Posted by Heather Krill in Life After Paralysis on December 23, 2021
This weekend I fell skiing on some ice. But that wasn’t the worst part. The worst part was my inability to get back up on the ice. Each time I tried to right myself, I slid further down the hill, cursing my skis. However, this man, a tiny beacon of hope, stopped to help me. Much smaller, he told me he was stronger than he looked. Moments later, I was back on my feet, and he skied away, a hero. Later, when describing the scene to my professional mono skiing husband and expressing my gratitude for not being injured, he could not get beyond the falling part. “Well, why did you fall in the first place?”
Then this morning, after loading the garbage in my trunk rushing before school, a paper towel roll rolled itself away down our hilly drive. Shuffling down the ice, feeling more 87 years old than my 47, my feet suddenly were no longer under me. The mantra I keep telling my family is “No injuries and no Covid before Christmas,” yet now I’ve fallen twice in 24 hours. Our almost 12-year-old son commented, after making sure I was okay, “Mom, this is something else. Dad doesn’t have to worry about being in a wheelchair.”
Confused and flustered, I questioned the comment.
“Ice, Mom, he doesn’t worry about wiping out on the ice.”
While he isn’t wrong, I start laughing thinking about all the other risks he worries about related to our steep driveway– and how many times I have almost let his wheelchair roll away, forgetting to put brakes on.
This may be the last Christmas the real Santa visits our house. Fortunately, our chimney was fixed in the “nick” of time. And while our chimney was being fixed, we noticed our roof also needed to be patched before too much of winter’s snow buried the shingles until spring. But the landing pad should be smooth and clear enough now for Santa’s reindeer. We set up our lights, but not without shorting several circuits and blowing countless fuses before realizing the magical number of cords per plug or bulbs per outlet. I have said more than one time, I really ought to write this down, so history doesn’t repeat itself; but guess what; I haven’t written it down yet. Nope. Not yet.
The stockings are hung. Sort of. We baked some cookies last weekend, and that was magical. We keep our fingers crossed that no one is going to come down with Covid and ruin Christmas with family and friends. I cried watching the news and photos of the organ in Mayfield, Kentucky’s First United Methodist Church, really all that was recognizable from the rubble. Not super religious, the poignancy of the moment was not lost on me– these people whose entire homes and communities, sometimes even families, were destroyed in the wake of devastating tornadoes also lost their church two weeks before Christmas. There were other churches, undoubtedly destroyed in these storms, along with many lives lost.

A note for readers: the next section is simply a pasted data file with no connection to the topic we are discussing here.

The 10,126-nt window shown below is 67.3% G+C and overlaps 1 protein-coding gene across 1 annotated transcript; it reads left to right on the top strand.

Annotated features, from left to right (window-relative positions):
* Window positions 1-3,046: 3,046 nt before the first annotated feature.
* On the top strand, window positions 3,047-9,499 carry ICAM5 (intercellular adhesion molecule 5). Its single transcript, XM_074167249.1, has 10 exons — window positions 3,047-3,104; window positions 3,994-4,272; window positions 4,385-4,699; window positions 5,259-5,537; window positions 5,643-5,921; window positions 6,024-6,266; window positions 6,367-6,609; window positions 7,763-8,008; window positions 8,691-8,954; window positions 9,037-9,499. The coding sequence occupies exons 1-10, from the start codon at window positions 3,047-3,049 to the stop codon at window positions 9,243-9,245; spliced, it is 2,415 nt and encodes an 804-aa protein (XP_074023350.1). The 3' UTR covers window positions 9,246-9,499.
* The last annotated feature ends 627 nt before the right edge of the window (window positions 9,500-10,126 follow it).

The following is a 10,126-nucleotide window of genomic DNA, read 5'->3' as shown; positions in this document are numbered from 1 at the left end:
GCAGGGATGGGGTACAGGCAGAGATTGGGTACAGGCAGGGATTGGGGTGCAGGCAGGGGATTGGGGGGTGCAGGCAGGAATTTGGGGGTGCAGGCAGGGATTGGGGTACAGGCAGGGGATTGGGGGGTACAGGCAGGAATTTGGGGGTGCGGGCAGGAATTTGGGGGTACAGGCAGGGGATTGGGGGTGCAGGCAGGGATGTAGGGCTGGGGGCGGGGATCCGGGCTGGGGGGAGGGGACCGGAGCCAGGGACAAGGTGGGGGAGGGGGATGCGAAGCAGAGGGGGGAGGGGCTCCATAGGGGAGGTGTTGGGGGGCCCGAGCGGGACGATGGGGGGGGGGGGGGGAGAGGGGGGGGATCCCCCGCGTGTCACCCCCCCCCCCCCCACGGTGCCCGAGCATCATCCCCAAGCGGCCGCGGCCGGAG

However, within moments after the storm’s passing, people headed towards the destruction to help; to offer what they could in those terrible moments– the very spirit and definition of humanity. Those are the helpers and the doers– those are the people who renew spirit and hope when all may seem lost. There were those who showed up for church on Sunday morning, standing in the parking lot of their destroyed church or sitting in folding chairs someone had been thoughtful enough to snag from their still standing garage.
Our daughter is 10 and no longer believes in the magic of Santa, sadly, but she has been great about “not ruining it” (her words) for her older brother, who is the only kid in our middle school who might punch someone in the face if they try to tell him Santa isn’t real. This morning, he woke up talking about how he really needed to write his elves a letter because even though they keep moving every night, he has missed the letters they usually write. “They must want me to take the initiative to write first, Mom,” and I agree with him, feeling sad about not taking more time this Christmas season to write those little notes from his elves.
And all this time, we’ve been worried about one of the older kids in his homeroom telling him that Santa isn’t real– when the reality is that it will be his own mom and dad who sit him down sometime in January to discuss Christmas magic, Santa and the elves. We will likely break his big Santa loving heart, but at least the lessons of giving unto others, understanding what matters most: love, health, and family, and believing in hope have been hammered home.
So, as we slide into the home this holiday season, may the spirit of hope and the magic of Christmas keep you and your families buoyed above all that weighs us down or wipes us out.
Heather Ehrman Krill is a writer- wife- teacher-mom who lives in the White Mountains of NH with her husband, Geoff, a paraplegic and professional skier, and their two children, Carver and Greta, who are 11 and 10, respectively. Please check out her novel True North, website www.heatherkrill.com, author FB page Heather Krill, and @heatherkrill1 on Twitter.